For urban settings I go with Boston or New York because I'm familiar with the neighborhoods and the kinds of people likely to be found there.
     
  14. GlitterRain7

    GlitterRain7 Galaxy Girl Contributor

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    How so? Just out of curiosity. I've never read anything by him but my novel takes place in a fictional city in NH.
     
  15. Homer Potvin

    Homer Potvin The game sour like a pickle be.... Contributor

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    Just about all his books take place in (fictional) small Maine/NH towns (including a few in the town where I live now). It's not really that big a deal. I wouldn't let it stop me if I really wanted to do it. Mainly it's the references. I read and reread so much King when I was kid that I still have entire passages of his writing leap into my brain, and I found myself describing a small New England town using the same language.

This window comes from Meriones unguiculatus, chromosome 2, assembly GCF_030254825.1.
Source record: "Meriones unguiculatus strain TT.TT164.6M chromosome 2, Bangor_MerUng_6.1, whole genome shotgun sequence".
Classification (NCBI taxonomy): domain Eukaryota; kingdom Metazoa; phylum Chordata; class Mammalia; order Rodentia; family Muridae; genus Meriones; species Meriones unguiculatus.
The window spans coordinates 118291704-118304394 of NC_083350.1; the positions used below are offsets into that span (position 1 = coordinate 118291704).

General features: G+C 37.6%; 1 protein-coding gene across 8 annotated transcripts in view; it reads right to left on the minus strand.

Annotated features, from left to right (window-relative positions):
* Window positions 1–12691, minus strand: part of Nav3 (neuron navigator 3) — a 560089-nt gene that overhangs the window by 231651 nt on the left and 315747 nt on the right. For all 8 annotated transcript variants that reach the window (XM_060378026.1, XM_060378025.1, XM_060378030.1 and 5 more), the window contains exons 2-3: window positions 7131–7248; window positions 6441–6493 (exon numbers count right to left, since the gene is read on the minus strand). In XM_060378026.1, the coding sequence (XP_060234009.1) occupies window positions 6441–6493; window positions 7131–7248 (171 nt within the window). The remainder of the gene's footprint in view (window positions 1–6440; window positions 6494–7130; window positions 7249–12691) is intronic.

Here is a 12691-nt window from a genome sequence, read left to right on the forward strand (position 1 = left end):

You from the area?
     
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  16. GlitterRain7

    GlitterRain7 Galaxy Girl Contributor

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    No, but I chose NH because I thought it was a logical place for my characters to live. I knew I wanted somewhere in New England, and I wanted somewhere I could easily include nature and forests. I could've probably chose any state in the vicinity but I just decided on NH.
     
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  17. Homer Potvin

    Homer Potvin The game sour like a pickle be.... Contributor